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Asian Tribune is published by E-LANKA MEDIA(PVT)Ltd. Vol. 20 No. 101

Emulate the Australians

By Ramu Sharma - Syndicate Features

For long the Australian team has been the most dominant one in world cricket. There may be questions raised about its sledging practice and maybe some odd unpleasant comments which enrage the opposing teams but no one will doubt the toughness that goes to make Australia a winning combination. It has proved itself time and again that cricket is a team game and individuals no matter how great can always be dispensed with. That has been amply demonstrated by the recent retirement of four of its top players at one go.

And can one think of a bigger name than Shane Warne? Well past his mid-30s, still the best bowler of his type in the world, the leg-spinner has called it a day at the height of his form. He was not alone to retire from the game. Joining him in bidding good-bye to cricket were Glenn Mcgrath, Justin Langer and Damien Martyn, all of them still having plenty to offer to the game. Which other country can afford to have four of its regulars leaving the game at the same time? Australia is the only team which could have absorbed this massive shock!

In a way the retirement of these four players is part of an Australian tradition. The players know when to quit. The selectors do not have to tell them. It happened so with Mark Taylor, Steve Waugh, his twin Mark Waugh and so many others. In quitting at the right time they enriched the game in their country, allowing other aspirants a chance to wear the national colours. In no other country a player still at the height of his career would be allowed to step down. But Australia is different.

One wishes some of Indian players would follow the Australian example. So far, among the known stars only Sunil Gavaskar stepped down from the international stage without being asked to. He still had a lot of cricket left in him as is evident from his 150 plus knock in his last game, played in England in 1986 but wisely he called it a day well on time. Most of the other stars allowed themselves to be axed after a series of flops instead of voluntarily retiring.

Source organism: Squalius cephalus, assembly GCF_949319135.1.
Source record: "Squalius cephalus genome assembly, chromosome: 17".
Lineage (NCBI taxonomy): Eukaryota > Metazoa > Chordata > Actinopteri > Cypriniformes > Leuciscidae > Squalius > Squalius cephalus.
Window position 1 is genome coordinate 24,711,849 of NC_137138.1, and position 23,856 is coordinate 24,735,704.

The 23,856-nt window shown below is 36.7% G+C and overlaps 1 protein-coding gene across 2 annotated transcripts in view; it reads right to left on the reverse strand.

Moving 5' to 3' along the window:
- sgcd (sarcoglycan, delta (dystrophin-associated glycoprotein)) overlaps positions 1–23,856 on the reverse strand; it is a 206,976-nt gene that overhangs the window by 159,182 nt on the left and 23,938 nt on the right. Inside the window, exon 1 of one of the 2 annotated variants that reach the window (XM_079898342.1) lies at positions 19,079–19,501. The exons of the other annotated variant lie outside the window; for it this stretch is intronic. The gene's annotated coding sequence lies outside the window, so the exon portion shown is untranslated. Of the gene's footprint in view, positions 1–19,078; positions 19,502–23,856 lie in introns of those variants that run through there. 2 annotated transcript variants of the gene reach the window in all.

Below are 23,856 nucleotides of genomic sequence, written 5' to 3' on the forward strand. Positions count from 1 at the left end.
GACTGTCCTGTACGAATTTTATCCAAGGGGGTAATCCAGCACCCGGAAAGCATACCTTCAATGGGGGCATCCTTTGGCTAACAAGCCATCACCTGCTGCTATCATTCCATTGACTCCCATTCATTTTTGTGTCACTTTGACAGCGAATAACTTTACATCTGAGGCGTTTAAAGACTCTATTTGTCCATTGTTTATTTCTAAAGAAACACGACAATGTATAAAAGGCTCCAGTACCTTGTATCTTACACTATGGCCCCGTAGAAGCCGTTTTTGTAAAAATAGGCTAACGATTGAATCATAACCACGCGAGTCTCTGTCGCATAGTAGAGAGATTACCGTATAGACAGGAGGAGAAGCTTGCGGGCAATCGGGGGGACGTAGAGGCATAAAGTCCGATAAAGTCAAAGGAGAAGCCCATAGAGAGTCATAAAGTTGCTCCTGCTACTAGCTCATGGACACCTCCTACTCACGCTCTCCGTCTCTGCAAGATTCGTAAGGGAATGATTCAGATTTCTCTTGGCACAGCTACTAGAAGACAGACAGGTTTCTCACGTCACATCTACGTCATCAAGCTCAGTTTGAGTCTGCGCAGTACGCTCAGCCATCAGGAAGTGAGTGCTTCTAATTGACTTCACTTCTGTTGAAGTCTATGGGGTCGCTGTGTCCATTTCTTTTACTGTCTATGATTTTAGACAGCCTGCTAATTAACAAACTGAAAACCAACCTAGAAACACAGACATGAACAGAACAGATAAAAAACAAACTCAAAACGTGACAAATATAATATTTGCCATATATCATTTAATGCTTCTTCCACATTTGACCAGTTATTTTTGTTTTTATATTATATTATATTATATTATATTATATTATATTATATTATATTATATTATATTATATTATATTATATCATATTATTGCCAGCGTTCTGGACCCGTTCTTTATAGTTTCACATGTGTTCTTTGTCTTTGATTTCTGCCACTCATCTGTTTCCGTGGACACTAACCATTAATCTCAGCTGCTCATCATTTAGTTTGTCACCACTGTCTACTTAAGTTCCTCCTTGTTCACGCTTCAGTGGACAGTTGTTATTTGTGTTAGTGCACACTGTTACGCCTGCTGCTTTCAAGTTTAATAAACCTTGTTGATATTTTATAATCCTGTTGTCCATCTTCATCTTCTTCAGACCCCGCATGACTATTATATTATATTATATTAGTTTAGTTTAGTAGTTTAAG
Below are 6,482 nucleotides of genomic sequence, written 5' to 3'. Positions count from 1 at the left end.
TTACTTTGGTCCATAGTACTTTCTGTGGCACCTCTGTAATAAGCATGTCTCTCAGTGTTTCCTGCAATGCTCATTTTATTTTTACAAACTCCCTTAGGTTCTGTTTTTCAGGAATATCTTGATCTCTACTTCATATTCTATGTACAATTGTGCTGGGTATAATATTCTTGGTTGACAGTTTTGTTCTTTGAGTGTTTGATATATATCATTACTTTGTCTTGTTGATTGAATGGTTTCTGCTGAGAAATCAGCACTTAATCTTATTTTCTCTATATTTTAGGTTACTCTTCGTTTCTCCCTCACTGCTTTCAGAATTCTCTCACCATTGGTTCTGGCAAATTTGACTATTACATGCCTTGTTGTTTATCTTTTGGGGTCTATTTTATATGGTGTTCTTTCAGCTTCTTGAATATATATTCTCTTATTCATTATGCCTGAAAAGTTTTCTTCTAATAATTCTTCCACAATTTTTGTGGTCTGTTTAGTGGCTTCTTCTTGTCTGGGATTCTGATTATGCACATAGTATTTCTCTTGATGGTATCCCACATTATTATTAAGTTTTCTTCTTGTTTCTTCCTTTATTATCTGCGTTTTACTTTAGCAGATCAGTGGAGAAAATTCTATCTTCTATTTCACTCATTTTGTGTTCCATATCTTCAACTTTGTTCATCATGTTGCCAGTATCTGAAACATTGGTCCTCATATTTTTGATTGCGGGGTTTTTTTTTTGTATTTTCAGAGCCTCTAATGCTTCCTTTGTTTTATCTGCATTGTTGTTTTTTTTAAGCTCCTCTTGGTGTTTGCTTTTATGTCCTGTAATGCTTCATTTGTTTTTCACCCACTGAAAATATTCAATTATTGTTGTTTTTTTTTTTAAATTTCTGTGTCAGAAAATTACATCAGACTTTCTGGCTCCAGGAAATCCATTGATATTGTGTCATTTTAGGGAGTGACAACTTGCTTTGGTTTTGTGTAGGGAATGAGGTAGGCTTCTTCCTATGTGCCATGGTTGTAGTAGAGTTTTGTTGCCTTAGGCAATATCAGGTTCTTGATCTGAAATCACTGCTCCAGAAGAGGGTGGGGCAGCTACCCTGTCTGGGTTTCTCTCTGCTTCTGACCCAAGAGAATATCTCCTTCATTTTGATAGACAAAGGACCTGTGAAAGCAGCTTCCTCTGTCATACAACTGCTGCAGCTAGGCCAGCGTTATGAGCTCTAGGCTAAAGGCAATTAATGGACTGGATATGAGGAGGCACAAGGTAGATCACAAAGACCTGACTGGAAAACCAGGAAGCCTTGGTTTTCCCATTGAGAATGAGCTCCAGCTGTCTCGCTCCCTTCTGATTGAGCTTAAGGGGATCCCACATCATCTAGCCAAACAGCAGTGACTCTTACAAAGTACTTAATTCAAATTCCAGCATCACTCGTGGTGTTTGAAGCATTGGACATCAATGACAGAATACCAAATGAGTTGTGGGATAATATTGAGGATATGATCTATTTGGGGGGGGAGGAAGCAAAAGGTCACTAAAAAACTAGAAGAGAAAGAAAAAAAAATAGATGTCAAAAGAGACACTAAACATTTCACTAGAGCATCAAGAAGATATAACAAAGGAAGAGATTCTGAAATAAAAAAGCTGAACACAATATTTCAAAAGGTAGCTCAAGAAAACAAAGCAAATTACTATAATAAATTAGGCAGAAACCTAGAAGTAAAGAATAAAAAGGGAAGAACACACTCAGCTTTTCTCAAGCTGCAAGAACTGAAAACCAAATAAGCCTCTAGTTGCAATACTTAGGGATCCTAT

It is all a matter of approach. It is perhaps the money involved or maybe that there is not enough talent to replace those retiring from the game but in India a top star generally does not take the retirement decision on his own.

We can take the classic example of Sachin Tendulkar. Having been on the scene for seventeen years, he is obviously not in the best of form these days. For a man who has scored the maximum number of centuries in both forms of the game, he is now having to struggle for an occasional 50. But he will not step down... He is reported to have said that he still enjoys the game but surely that is not what counts. The public wants runs from him and if he is not able to score than it is best he goes. But he knows that the selectors will never drop him.

In fact that is one of the tragedies of Indian cricket. In this country a cricketer becomes so big that the selectors dare not even think of dropped him. It has happened earlier too when the selectors instead of taking a decision on cricketing basis waited for the player concerned to go one his own. This sort of thing does not happen in Australia.

Sachin is one of the best loved players in the world and almost worshipped in India. He has been such a great player that people should remember only his great deeds.

Unfortunately now when he does retire while they may talk about some of his tall scores they will also remember that he was scared of Shoaib Akhtar on the tour of Pakistan, the same Shoaib Akhtar whom he had forced on the sidelines after just one over in the last World Cup. They will also recall his recent scratching and searching for an embarrassing 14 runs in the second innings of the third Test against South Africa recently.

The longer Sachin continues in his present form the more the negatives be notched against him. Surely that is not the way he would like to be remembered?

- Syndicate Features -

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